Kubo and the Two Strings: The Magic of Storytelling

Movie Review - Kubo and the Two Strings

Jamie D.

In an age of CGI movies from animation giants such as Disney, Pixar, and Dreamworks, it is often impossible to find traditionally animated movies that are available in theaters. With the ever growing advancements in 3D technology, this medium of storytelling has overshadowed its predecessors in the movie industry. With hungry audiences searching for another CGI animated movie, it is often a treat when a film goes against the norm.

 

This couldn’t be more the case with Laika’s latest film, Kubo and the Two Strings. Recently released on August 19th, the film is permeated with a complex blend of Japanese sensitivities along with the technical, impressive stop-motion animation that fills the course of the movie. Directed by President and CEO Travis Knight, Kubo follows its other predecessors such as Coraline (2009), Paranorman (2012), and the Boxtrolls (2014) in a line of finely animated films. With Kubo remaining as one of the only stop-motion films in the current box office, it is truly a testament to Laika Studio’s perseverance and creativity.

 

Set in wondrous, Edo-era Japan, Kubo (Art Parkinson) the main character, is a young boy living a quiet life with his sick mother. With the music from his magical instrument, a shamisen, Kubo uses origami to create his story. His peaceful life is destroyed when he summons a dark figure from his past. With the quest to obtain the three legendary pieces of armor, he fights against the evil Moon King (Ralph Fiennes) and his two aunts (Rooney Mara).

 

The story is resonant of many typical adventure stories, but it never seems as though that is its only focus. Rather, that seems to limit Kubo with its characterizations. The sarcastic Monkey (Charlize Theron) and comedic Beetle (Matthew McConaughey) are rather shallow at best, displaying certain moments of clarity and poignancy before it is replaced with blatant exposition to push the story. And that is a shame, because the animation in Kubo is absolutely stunning, with smooth transitions and a real sense of magic that is present in each scene. The scenes in which the animation seems to shine is without any dialogue – just the expressions on the characters’ faces. This is the beauty of Kubo, the strange mixture between Western-style movie making and the fluid concepts of Japanese spiritualism. At times, the character interactions just seem to ignore this and focus on slapstick, lackluster comedy.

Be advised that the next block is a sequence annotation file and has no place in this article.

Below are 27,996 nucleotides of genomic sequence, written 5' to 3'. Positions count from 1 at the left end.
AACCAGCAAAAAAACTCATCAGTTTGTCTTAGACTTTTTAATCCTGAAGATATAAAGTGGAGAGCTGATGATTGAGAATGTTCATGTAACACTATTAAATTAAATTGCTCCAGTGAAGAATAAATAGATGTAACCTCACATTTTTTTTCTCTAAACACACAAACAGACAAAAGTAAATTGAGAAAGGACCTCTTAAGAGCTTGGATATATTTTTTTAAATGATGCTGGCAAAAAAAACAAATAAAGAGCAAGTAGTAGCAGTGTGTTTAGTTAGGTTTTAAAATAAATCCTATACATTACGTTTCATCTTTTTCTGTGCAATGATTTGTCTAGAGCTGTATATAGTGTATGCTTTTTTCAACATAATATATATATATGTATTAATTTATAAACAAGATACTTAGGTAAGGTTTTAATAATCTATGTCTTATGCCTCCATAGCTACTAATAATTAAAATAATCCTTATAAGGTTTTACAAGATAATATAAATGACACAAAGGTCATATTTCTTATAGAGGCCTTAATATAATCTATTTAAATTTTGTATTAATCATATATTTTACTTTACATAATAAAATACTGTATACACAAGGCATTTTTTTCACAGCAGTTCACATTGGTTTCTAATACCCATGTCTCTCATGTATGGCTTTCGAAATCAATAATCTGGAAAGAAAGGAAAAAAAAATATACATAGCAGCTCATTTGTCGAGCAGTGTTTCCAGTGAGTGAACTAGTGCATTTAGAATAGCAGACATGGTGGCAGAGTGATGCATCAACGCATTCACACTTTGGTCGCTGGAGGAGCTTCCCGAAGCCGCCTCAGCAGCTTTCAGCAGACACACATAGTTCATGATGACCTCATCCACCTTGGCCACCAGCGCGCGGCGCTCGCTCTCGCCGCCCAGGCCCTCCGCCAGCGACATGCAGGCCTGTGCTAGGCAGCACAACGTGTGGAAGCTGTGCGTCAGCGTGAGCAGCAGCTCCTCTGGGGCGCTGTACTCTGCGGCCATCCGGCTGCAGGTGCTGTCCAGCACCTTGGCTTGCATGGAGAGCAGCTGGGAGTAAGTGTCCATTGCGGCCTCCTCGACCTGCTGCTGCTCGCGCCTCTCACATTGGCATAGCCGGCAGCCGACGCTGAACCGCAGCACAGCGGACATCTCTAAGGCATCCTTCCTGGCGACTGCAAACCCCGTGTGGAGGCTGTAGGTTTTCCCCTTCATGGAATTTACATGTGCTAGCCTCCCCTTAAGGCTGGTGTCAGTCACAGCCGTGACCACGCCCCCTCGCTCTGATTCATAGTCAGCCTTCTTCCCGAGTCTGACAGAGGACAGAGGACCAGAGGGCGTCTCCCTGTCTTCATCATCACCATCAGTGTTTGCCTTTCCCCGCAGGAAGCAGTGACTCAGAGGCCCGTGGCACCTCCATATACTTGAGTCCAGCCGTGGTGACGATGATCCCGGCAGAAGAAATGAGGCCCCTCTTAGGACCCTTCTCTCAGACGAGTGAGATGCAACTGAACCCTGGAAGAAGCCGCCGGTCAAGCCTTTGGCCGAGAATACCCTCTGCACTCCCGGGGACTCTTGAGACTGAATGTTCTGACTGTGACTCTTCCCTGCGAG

The dramatic scenes in Kubo is also a strong highlight throughout the film. Kubo’s interactions with his ailing mother seem to allude to Laika’s constant theme of darkness and horror presented throughout its films. With obvious references to mental illness, it transcends the typical child-like stereotype of animation films lacking substance. Kubo explores loss and despair, and how life is often flawed, just like the broken scar on his mother’s face.

 

A resonant quote in this film is “If you must blink, do it now,” and that could not be more accurate when it comes to this animation. The amount of care and representation that the studio placed in each character model, each moment of scenery, and each aspect of Japanese culture is clearly shown in every shot in the film. Kubo’s production took five years, and the amount of work invested is in every minuscule detail of the film, from the clothing patterns to the shifting of fur in the wind. The Japanese concepts of ukiyo-e (“pictures of the moving world”) and the art of Edo period is the focal point throughout the story, and introduces this culture to the Western audience. These flaws of characterization can mostly be ignored with the engaging spectacle that Laika presents – the marriage of science and art. Travis Knight has constructed a fascinating movie that integrates classic story themes with spellbinding animation. All in all, Kubo is a film deserving of attention by critics and audiences alike.

 

KUBO

 

Released: August 19th

 

Rated: PG for thematic elements, scary images, action, and peril.
Runtime: 1 hour, 41 minutes